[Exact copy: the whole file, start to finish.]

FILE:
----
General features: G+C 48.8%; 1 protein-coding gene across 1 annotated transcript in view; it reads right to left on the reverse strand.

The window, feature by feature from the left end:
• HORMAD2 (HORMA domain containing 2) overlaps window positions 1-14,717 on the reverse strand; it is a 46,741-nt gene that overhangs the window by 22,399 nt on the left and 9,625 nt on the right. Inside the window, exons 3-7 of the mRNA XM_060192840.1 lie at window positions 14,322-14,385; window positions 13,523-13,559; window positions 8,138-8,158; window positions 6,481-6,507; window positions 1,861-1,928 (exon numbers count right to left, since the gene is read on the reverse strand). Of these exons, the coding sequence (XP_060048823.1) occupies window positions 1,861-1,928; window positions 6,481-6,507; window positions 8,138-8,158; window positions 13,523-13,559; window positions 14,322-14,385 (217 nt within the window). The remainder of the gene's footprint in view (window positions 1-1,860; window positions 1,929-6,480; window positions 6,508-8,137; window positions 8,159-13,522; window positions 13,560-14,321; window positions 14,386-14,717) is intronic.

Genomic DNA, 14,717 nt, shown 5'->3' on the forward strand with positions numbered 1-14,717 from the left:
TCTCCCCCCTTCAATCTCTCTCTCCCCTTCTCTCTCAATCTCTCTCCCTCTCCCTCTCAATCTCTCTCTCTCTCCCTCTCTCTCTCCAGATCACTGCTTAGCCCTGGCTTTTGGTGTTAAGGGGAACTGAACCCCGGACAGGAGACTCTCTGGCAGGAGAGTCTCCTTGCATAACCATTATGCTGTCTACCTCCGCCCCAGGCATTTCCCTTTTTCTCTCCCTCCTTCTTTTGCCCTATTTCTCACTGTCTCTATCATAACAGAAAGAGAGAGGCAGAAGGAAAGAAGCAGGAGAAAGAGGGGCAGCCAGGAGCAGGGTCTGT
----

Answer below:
General features: G+C 48.8%; 1 protein-coding gene across 1 annotated transcript in view; it reads right to left on the reverse strand.

The window, feature by feature from the left end:
• HORMAD2 (HORMA domain containing 2) overlaps window positions 1-14,717 on the reverse strand; it is a 46,741-nt gene that overhangs the window by 22,399 nt on the left and 9,625 nt on the right. Inside the window, exons 3-7 of the mRNA XM_060192840.1 lie at window positions 14,322-14,385; window positions 13,523-13,559; window positions 8,138-8,158; window positions 6,481-6,507; window positions 1,861-1,928 (exon numbers count right to left, since the gene is read on the reverse strand). Of these exons, the coding sequence (XP_060048823.1) occupies window positions 1,861-1,928; window positions 6,481-6,507; window positions 8,138-8,158; window positions 13,523-13,559; window positions 14,322-14,385 (217 nt within the window). The remainder of the gene's footprint in view (window positions 1-1,860; window positions 1,929-6,480; window positions 6,508-8,137; window positions 8,159-13,522; window positions 13,560-14,321; window positions 14,386-14,717) is intronic.

Genomic DNA, 14,717 nt, shown 5'->3' on the forward strand with positions numbered 1-14,717 from the left:
TCTCCCCCCTTCAATCTCTCTCTCCCCTTCTCTCTCAATCTCTCTCCCTCTCCCTCTCAATCTCTCTCTCTCTCCCTCTCTCTCTCCAGATCACTGCTTAGCCCTGGCTTTTGGTGTTAAGGGGAACTGAACCCCGGACAGGAGACTCTCTGGCAGGAGAGTCTCCTTGCATAACCATTATGCTGTCTACCTCCGCCCCAGGCATTTCCCTTTTTCTCTCCCTCCTTCTTTTGCCCTATTTCTCACTGTCTCTATCATAACAGAAAGAGAGAGGCAGAAGGAAAGAAGCAGGAGAAAGAGGGGCAGCCAGGAGCAGGGTCTGT